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Where Have the Good Men Gone

post #1 of 166
Thread Starter 
Quote:
Originally Posted by From the Wall Street Journal: Where Have the Good Men Gone
Not so long ago, the average American man in his 20s had achieved most of the milestones of adulthood: a high-school diploma, financial independence, marriage and children. Today, most men in their 20s hang out in a novel sort of limbo, a hybrid state of semi-hormonal adolescence and responsible self-reliance. This "pre-adulthood" has much to recommend it, especially for the college-educated. But it's time to state what has become obvious to legions of frustrated young women: It doesn't bring out the best in men.

Between his lack of responsibilities and an entertainment media devoted to his every pleasure, today's young man has no reason to grow up, says author Kay Hymowitz. She discusses her book, "Manning Up: How the Rise of Women Has Turned Men Into Boys."

"We are sick of hooking up with guys," writes the comedian Julie Klausner, author of a touchingly funny 2010 book, "I Don't Care About Your Band: What I Learned from Indie Rockers, Trust Funders, Pornographers, Felons, Faux-Sensitive Hipsters and Other Guys I've Dated." What Ms. Klausner means by "guys" is males who are not boys or men but something in between. "Guys talk about 'Star Wars' like it's not a movie made for people half their age; a guy's idea of a perfect night is a hang around the PlayStation with his bandmates, or a trip to Vegas with his college friends.... They are more like the kids we babysat than the dads who drove us home." One female reviewer of Ms. Kausner's book wrote, "I had to stop several times while reading and think: Wait, did I date this same guy?"

For most of us, the cultural habitat of pre-adulthood no longer seems noteworthy. After all, popular culture has been crowded with pre-adults for almost two decades. Hollywood started the affair in the early 1990s with movies like "Singles," "Reality Bites," "Single White Female" and "Swingers." Television soon deepened the relationship, giving us the agreeable company of Monica, Joey, Rachel and Ross; Jerry, Elaine, George and Kramer; Carrie, Miranda, et al.

But for all its familiarity, pre-adulthood represents a momentous sociological development. It's no exaggeration to say that having large numbers of single young men and women living independently, while also having enough disposable income to avoid ever messing up their kitchens, is something entirely new in human experience. Yes, at other points in Western history young people have waited well into their 20s to marry, and yes, office girls and bachelor lawyers have been working and finding amusement in cities for more than a century. But their numbers and their money supply were always relatively small. Today's pre-adults are a different matter. They are a major demographic event.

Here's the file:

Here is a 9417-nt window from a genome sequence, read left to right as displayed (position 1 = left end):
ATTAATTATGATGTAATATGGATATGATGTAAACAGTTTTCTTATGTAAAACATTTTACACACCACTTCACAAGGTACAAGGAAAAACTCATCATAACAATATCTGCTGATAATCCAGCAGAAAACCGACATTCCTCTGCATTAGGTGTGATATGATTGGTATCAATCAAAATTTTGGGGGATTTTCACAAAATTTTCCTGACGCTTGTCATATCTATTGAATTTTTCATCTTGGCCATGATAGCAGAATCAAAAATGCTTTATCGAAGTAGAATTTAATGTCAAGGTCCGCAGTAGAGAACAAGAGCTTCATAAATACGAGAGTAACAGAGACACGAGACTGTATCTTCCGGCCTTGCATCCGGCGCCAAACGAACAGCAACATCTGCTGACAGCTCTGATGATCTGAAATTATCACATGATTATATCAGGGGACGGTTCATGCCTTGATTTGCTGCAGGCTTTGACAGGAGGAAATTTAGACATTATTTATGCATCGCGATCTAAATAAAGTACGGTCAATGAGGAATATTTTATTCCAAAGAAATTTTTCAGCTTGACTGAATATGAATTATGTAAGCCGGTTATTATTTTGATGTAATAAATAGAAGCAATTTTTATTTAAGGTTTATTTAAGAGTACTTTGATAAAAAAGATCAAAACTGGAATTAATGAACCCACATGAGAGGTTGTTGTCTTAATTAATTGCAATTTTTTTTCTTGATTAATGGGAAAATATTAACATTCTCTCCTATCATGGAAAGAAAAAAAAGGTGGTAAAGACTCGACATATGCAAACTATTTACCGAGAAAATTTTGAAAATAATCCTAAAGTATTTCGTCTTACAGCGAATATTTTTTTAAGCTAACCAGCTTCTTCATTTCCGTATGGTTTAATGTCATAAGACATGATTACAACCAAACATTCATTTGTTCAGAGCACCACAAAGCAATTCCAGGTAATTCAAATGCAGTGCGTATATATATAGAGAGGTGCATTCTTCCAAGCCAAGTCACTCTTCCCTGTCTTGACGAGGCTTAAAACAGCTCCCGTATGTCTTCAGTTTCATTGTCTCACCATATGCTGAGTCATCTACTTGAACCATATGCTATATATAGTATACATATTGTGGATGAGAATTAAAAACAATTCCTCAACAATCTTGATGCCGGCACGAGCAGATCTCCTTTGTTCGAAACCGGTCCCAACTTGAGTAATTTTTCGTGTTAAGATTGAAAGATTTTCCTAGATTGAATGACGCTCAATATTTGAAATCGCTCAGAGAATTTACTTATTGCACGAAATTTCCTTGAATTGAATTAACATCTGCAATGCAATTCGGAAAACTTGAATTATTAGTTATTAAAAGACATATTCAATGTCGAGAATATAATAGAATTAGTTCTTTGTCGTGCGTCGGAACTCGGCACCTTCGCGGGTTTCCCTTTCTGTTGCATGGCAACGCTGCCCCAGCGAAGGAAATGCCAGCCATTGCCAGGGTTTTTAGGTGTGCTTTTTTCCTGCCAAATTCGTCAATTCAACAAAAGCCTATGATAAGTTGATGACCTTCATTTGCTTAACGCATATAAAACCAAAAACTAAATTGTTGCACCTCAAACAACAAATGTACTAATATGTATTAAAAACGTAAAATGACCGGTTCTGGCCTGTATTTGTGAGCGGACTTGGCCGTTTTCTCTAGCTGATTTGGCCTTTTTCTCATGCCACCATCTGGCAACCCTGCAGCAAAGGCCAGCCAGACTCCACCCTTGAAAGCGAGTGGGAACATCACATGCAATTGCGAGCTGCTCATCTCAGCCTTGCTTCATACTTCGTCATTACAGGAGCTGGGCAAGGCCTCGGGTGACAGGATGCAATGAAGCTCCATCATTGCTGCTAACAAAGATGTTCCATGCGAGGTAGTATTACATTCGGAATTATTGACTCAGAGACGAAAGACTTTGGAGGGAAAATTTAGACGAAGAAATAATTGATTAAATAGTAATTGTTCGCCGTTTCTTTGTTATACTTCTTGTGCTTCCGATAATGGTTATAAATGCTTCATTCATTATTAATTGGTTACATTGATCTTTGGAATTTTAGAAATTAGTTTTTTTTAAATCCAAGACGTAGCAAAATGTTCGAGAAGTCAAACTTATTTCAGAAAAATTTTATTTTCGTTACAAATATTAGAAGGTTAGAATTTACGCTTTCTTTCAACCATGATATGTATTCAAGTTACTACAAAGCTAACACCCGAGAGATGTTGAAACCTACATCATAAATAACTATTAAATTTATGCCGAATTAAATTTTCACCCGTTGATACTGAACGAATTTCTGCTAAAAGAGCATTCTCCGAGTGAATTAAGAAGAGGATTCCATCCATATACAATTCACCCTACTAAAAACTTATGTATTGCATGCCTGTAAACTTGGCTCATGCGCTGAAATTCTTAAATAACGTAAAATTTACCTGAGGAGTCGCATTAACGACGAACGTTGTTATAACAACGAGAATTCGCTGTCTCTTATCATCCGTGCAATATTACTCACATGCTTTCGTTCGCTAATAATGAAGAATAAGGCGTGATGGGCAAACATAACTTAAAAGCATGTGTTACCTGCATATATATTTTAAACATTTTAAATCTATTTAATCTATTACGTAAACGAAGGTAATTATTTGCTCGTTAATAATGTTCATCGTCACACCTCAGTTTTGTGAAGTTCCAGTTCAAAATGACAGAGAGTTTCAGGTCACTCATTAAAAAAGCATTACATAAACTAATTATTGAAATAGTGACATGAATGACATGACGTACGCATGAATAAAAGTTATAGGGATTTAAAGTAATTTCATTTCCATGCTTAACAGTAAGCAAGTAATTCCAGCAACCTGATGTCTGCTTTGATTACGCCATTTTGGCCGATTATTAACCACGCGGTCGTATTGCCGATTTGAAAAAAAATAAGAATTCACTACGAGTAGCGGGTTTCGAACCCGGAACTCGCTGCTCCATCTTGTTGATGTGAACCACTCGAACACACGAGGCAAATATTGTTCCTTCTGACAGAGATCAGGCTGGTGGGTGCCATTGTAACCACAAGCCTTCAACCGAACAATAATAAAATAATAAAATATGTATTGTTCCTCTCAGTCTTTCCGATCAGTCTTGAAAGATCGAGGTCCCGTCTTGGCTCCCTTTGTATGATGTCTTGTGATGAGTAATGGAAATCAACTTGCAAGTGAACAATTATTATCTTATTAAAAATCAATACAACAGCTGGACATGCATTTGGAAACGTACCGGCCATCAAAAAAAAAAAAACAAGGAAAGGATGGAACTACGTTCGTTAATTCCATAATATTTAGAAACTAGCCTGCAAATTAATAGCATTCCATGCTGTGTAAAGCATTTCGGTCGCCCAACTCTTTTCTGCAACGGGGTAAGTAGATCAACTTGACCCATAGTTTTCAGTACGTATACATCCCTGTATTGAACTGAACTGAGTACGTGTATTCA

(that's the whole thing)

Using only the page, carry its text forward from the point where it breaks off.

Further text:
What also makes pre-adulthood something new is its radical reversal of the sexual hierarchy. Among pre-adults, women are the first sex. They graduate from college in greater numbers (among Americans ages 25 to 34, 34% of women now have a bachelor's degree but just 27% of men), and they have higher GPAs. As most professors tell it, they also have more confidence and drive. These strengths carry women through their 20s, when they are more likely than men to be in grad school and making strides in the workplace. In a number of cities, they are even out-earning their brothers and boyfriends.

Still, for these women, one key question won't go away: Where have the good men gone? Their male peers often come across as aging frat boys, maladroit geeks or grubby slackers"”a gender gap neatly crystallized by the director Judd Apatow in his hit 2007 movie "Knocked Up." The story's hero is 23-year-old Ben Stone (Seth Rogen), who has a drunken fling with Allison Scott (Katherine Heigl) and gets her pregnant. Ben lives in a Los Angeles crash pad with a group of grubby friends who spend their days playing videogames, smoking pot and unsuccessfully planning to launch a porn website. Allison, by contrast, is on her way up as a television reporter and lives in a neatly kept apartment with what appear to be clean sheets and towels. Once she decides to have the baby, she figures out what needs to be done and does it. Ben can only stumble his way toward being a responsible grownup.

So where did these pre-adults come from? You might assume that their appearance is a result of spoiled 24-year-olds trying to prolong the campus drinking and hook-up scene while exploiting the largesse of mom and dad. But the causes run deeper than that. Beginning in the 1980s, the economic advantage of higher education"”the "college premium""”began to increase dramatically. Between 1960 and 2000, the percentage of younger adults enrolled in college or graduate school more than doubled. In the "knowledge economy," good jobs go to those with degrees. And degrees take years.